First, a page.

Barrio is a Spanish word meaning district or neighbourhood. However in the US barrio is more commonly used to refer to lower-class areas with largely Spanish-speaking residents - the Latino equivalent of a "ghetto". Islington, which for those who don’t know it is North London’s answer to Clapham and is anything but a barrio. A once vibrant, multicultural and artistic areas in 80’s / early 90’s London, by the noughties Islington (and Clapham) had descended into MOR, Starbuck loving blandness.
Yet both areas still have sprinklings of bars, cafes and restaurants that speak of a once fashionable past before the bankers and estate agents took control. And one such bar is Barrio North in Islington which proved such a hit with the few locals who weren’t pushing prams or sipping Soy Chai Lattes (young people in other words) that the owners decided to head to the big city lights and open a Soho version - Barrio Central.
Barrio Central sets out to celebrate all things Latino. The venue itself is split over two levels – at street level is a tightly packed café / restaurant serving a mix Latin and Caribbean dishes. Meanwhile at basement level is the bar / club area which is long and narrow, and looks like it has been decorated by someone for a dare. By that I mean there are big lashing of colours and kitsch here, which they pass off as being bright Caribbean hues. And the shocking lime green fake rock wall (yes really), mix and matched brown tiles, white picket fence, carnival lights and Hispanic memorabilia give the place a pop-up feel to it. This is a good thing because Barrio Central is certainly festive.
This spirit flows through to the punters who are your mix of fashionistas, advertising / design / PR agency crews, with your music and film set thrown in for good measure. In other words, Soho’s creative’s who swarm to the Barrio to drink and be merry, and without too much persuasion, break out into dance. And the latter is easily achieved by a thumping and eclectic DJ / soundtrack which includes everything from old school Beach Boys and Chuck Berry, through to 90’s hip-hop via the Wu Tang Clan, and every other pop or dance genre in between.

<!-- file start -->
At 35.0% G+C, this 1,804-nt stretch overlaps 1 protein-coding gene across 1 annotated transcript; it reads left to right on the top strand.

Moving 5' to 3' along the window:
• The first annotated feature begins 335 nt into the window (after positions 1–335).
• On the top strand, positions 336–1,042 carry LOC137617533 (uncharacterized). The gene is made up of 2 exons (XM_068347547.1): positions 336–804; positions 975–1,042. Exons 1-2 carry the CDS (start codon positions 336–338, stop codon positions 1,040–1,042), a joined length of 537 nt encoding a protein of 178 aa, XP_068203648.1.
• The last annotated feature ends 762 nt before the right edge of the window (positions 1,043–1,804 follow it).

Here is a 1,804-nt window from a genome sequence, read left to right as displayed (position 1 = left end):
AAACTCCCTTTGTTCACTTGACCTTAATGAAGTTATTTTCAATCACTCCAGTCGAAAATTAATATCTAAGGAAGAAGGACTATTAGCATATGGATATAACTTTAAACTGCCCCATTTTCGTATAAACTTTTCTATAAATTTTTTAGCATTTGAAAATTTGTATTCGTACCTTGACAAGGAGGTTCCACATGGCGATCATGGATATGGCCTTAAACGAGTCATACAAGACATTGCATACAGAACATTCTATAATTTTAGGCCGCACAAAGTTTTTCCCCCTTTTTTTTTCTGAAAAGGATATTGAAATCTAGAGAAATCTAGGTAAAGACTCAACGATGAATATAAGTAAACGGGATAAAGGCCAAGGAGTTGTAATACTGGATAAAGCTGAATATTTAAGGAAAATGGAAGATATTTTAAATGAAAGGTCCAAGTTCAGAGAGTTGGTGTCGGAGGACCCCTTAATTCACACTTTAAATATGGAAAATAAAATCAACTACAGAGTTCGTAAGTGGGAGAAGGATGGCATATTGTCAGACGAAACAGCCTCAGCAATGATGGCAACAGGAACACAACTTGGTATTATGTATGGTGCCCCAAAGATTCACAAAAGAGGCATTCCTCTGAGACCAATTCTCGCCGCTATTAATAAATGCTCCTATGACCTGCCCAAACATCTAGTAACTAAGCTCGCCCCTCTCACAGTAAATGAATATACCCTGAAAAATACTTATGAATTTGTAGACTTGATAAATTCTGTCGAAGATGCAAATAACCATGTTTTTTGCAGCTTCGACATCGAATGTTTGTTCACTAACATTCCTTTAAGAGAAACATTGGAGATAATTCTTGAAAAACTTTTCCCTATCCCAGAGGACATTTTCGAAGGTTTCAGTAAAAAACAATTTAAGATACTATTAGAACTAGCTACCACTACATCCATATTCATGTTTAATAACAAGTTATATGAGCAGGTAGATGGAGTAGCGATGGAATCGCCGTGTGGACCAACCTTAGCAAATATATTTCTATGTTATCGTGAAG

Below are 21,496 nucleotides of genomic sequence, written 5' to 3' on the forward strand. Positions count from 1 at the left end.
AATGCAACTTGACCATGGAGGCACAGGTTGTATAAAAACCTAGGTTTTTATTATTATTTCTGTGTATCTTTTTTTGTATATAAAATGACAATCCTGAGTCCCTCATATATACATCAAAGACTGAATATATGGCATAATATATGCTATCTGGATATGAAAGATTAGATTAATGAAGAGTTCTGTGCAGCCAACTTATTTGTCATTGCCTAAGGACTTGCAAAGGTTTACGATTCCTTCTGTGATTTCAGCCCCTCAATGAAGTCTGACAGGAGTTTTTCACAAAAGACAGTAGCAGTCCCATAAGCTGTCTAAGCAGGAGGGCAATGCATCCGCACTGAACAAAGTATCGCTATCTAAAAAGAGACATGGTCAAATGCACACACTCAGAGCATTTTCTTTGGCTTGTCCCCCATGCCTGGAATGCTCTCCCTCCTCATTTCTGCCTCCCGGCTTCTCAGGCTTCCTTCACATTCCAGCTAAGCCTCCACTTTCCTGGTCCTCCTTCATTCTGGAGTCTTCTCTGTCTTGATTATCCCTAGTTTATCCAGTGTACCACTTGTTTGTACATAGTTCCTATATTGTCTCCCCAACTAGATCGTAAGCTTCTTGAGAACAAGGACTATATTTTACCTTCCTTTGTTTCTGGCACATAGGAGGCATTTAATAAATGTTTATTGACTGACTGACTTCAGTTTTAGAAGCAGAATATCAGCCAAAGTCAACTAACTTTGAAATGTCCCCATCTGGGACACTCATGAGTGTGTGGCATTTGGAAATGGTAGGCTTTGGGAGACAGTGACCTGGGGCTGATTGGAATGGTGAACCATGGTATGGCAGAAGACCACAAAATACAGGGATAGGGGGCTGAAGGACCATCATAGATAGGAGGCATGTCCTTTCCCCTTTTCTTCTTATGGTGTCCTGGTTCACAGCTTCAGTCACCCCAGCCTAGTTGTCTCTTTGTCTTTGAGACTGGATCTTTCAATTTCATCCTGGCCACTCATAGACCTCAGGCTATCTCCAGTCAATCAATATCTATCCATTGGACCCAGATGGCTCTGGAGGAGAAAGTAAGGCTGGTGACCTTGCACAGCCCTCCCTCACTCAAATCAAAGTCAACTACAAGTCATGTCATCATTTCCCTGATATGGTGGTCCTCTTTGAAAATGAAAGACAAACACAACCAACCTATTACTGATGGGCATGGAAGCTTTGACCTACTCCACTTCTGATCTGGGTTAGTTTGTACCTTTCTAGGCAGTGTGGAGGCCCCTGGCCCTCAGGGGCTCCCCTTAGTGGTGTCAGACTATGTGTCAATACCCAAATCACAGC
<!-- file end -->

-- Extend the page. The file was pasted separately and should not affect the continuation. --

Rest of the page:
The drinks menu which is designed as a very cool seven-inch single cover consists of a generous smattering of New World red and white wines (Argentinean, Chilean, American and Spanish) and some interesting lagers amongst the usual suspects – Palma Cristal from Cuba, Quilmes from Argentina, and Alhambra Negra from Spain. There is also a massive selection of cocktails although most punters prefer to stick to the classic mojitos and margaritas. They certainly tickled the Northerner’s fancy on the night we were there.
The staff are laidback and charming in that Soho way, while still managing to be super-efficient. You don’t wait too long for drinks and the team all multi-task and manage their space effortlessly. I know it seems funny to compliment a bar for something which should come as standard, but take it from this barfly – it doesn’t.
Barrio Central is not perfect of course. It can be crowded, seating is at a premium, and it get’s hot. So hot in fact that you imagine that summer would be a challenge. But then again you are unlikely to bump into an estate agent, have to step over a stroller or see anyone sipping a frappuccino. I know where I’d choose to go.